A lot has been written about the role of enterprise architecture in an organization, what the benefits are, what is the best framework to use, and how this fits with the role of solution architects. However one thing that has become clear to me over the years of working in this space is the lack of understanding of exactly what the common enterprise architectures are and how enterprise architectures change over the life of an organization. This can lead to misunderstandings about what possible end state architectures there are, what they can do for an organization and what drawbacks they bring. It is clear without this knowledge it is usually impossible to make and communicate which architectural state and organization is best suited for and why.
This paper is designed to give the reader an appreciation of the different types of enterprise architecture that may exist within an organization and the common paths between those architectures. This should allow the user to identify where an organization is in the enterprise architecture space, and therefore understand what challenges the organization will commonly face, and the options that organizations often take in that situation with regards to enterprise architecture changes.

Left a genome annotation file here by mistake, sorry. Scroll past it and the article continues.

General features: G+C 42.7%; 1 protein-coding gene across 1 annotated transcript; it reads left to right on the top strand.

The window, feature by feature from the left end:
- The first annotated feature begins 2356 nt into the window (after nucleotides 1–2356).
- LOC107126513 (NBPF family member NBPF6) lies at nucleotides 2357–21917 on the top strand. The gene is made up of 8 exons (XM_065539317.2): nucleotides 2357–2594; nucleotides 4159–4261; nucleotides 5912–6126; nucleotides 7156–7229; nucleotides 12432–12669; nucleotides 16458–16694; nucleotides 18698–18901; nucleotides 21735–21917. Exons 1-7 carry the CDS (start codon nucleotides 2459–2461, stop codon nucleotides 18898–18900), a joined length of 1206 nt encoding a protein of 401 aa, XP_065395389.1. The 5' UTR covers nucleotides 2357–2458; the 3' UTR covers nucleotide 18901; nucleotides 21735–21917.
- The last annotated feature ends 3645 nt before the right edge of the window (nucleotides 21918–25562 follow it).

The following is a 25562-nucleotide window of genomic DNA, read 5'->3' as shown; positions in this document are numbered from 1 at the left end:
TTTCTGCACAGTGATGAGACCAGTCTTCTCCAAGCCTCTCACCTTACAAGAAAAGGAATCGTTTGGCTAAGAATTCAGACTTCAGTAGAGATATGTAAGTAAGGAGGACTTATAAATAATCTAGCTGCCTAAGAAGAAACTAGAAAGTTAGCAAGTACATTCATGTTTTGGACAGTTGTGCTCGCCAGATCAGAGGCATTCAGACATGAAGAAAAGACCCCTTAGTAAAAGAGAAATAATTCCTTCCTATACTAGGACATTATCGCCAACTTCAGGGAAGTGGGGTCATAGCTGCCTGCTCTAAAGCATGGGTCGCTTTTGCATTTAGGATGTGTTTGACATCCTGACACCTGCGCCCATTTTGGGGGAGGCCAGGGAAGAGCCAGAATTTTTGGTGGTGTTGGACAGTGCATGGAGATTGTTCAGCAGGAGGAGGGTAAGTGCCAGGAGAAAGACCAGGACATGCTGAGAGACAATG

|Application||Throughout this paper we are referring mainly to server based applications or applications that allow the sharing of information around an organization. We are not necessarily referring to desktop style applications such as MSOffice or MS Paint.|
|Organization||Any size of business organization.|
|Enterprise||An complex organization , note complex can be geographically complex or structurally complex (e.g. a group of organizations)|
This section describes the enterprise architecture types that have been identified over the years. The goal of this section is to describe the extremes of the types of architecture that we are likely to come across. The classifications presented are rarely seen in their ‘purest’ form you are more likely to see combinations of the above as the only constant we tend to see is change.
None of the architectures presented here are necessarily good or bad but are purely laid out for information and each suits organizations at different points in their lifecycle.
The four architectures we are going to discuss are:
- Matrix Architecture
- New Wave